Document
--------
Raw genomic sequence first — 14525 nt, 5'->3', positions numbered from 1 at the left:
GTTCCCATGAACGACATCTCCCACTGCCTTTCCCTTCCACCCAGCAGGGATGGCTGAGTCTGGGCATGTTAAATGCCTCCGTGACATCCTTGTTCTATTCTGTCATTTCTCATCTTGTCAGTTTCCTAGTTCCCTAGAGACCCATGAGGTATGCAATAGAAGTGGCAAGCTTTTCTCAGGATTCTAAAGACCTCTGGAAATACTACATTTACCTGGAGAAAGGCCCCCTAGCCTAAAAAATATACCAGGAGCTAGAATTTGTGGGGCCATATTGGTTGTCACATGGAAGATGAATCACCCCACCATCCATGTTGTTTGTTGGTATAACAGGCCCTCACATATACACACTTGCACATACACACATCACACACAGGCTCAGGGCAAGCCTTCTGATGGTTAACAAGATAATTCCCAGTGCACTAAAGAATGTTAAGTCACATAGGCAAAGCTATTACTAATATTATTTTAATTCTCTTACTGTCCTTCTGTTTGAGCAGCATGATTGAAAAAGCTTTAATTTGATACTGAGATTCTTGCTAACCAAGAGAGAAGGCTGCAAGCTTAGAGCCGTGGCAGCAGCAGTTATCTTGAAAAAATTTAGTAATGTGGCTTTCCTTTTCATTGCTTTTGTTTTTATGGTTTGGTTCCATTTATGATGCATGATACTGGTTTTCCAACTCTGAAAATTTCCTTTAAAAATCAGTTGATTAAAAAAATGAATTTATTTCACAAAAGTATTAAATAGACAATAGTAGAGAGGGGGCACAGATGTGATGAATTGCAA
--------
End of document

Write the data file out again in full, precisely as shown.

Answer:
Raw genomic sequence first — 14525 nt, 5'->3', positions numbered from 1 at the left:
GTTCCCATGAACGACATCTCCCACTGCCTTTCCCTTCCACCCAGCAGGGATGGCTGAGTCTGGGCATGTTAAATGCCTCCGTGACATCCTTGTTCTATTCTGTCATTTCTCATCTTGTCAGTTTCCTAGTTCCCTAGAGACCCATGAGGTATGCAATAGAAGTGGCAAGCTTTTCTCAGGATTCTAAAGACCTCTGGAAATACTACATTTACCTGGAGAAAGGCCCCCTAGCCTAAAAAATATACCAGGAGCTAGAATTTGTGGGGCCATATTGGTTGTCACATGGAAGATGAATCACCCCACCATCCATGTTGTTTGTTGGTATAACAGGCCCTCACATATACACACTTGCACATACACACATCACACACAGGCTCAGGGCAAGCCTTCTGATGGTTAACAAGATAATTCCCAGTGCACTAAAGAATGTTAAGTCACATAGGCAAAGCTATTACTAATATTATTTTAATTCTCTTACTGTCCTTCTGTTTGAGCAGCATGATTGAAAAAGCTTTAATTTGATACTGAGATTCTTGCTAACCAAGAGAGAAGGCTGCAAGCTTAGAGCCGTGGCAGCAGCAGTTATCTTGAAAAAATTTAGTAATGTGGCTTTCCTTTTCATTGCTTTTGTTTTTATGGTTTGGTTCCATTTATGATGCATGATACTGGTTTTCCAACTCTGAAAATTTCCTTTAAAAATCAGTTGATTAAAAAAATGAATTTATTTCACAAAAGTATTAAATAGACAATAGTAGAGAGGGGGCACAGATGTGATGAATTGCAA